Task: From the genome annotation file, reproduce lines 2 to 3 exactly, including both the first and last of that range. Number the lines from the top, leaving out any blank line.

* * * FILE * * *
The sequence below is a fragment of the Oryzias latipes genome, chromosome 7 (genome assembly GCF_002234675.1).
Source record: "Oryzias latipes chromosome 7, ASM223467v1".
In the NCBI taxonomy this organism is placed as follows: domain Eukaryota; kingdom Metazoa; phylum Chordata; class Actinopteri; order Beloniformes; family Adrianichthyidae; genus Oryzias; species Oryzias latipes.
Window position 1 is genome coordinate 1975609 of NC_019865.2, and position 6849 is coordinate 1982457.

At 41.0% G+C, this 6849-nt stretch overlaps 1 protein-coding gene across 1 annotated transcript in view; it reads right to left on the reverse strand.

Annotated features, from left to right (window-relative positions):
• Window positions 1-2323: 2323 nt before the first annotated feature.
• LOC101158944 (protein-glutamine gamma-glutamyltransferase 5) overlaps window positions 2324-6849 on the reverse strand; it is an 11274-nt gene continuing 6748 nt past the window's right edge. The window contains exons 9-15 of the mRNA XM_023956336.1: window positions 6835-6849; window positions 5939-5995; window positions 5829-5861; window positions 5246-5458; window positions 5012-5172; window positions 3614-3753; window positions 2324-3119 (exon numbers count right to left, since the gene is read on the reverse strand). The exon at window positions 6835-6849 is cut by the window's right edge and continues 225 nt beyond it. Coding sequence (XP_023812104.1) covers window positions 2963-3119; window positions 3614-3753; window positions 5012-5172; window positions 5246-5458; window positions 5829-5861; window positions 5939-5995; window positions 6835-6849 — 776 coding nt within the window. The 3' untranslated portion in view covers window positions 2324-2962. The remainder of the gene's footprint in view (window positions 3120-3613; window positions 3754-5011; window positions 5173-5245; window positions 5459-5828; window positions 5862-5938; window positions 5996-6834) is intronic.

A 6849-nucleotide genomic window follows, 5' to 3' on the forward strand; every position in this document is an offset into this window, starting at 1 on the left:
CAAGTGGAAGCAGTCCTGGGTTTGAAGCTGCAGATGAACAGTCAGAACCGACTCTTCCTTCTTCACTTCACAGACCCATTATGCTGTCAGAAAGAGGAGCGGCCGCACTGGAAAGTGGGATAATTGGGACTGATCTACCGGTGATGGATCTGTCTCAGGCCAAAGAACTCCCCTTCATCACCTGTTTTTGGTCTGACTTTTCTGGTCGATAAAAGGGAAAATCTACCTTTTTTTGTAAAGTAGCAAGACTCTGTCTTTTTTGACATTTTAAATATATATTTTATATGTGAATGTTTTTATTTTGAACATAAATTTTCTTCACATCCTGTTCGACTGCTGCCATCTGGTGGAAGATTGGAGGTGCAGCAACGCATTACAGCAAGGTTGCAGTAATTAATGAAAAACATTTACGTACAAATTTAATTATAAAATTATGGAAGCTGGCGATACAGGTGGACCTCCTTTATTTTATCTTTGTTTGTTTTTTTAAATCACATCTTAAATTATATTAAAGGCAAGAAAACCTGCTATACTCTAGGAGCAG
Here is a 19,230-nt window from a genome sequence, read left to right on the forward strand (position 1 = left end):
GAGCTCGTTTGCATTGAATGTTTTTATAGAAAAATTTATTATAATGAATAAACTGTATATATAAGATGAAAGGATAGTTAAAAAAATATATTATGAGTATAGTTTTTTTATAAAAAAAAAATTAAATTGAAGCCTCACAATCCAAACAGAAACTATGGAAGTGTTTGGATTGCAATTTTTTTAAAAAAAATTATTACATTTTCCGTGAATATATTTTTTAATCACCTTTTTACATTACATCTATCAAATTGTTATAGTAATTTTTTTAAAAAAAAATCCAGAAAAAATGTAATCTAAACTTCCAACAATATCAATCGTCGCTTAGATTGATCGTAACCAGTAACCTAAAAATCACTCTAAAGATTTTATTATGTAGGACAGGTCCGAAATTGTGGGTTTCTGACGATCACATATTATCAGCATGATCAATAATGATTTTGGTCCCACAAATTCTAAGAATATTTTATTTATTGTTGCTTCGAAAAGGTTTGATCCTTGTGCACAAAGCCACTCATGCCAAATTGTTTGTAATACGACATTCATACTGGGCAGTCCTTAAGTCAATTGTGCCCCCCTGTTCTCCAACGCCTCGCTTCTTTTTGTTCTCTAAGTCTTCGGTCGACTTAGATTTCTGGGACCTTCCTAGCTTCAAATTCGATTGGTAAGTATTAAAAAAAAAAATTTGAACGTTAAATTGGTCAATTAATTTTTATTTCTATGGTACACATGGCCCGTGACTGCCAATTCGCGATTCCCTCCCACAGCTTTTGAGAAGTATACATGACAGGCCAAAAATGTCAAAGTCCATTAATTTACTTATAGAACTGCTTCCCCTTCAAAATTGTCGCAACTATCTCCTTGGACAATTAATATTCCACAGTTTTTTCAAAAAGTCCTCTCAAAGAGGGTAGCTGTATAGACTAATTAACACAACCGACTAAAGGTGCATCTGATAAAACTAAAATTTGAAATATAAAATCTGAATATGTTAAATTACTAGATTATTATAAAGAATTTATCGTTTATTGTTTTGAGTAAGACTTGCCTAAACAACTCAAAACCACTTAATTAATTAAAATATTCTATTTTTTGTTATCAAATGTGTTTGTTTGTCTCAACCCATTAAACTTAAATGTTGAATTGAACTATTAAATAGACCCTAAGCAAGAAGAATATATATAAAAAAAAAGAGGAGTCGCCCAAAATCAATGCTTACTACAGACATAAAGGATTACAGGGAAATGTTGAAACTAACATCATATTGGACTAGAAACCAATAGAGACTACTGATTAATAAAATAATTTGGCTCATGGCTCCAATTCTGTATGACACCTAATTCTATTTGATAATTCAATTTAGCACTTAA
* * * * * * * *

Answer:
Source record: "Oryzias latipes chromosome 7, ASM223467v1".
In the NCBI taxonomy this organism is placed as follows: domain Eukaryota; kingdom Metazoa; phylum Chordata; class Actinopteri; order Beloniformes; family Adrianichthyidae; genus Oryzias; species Oryzias latipes.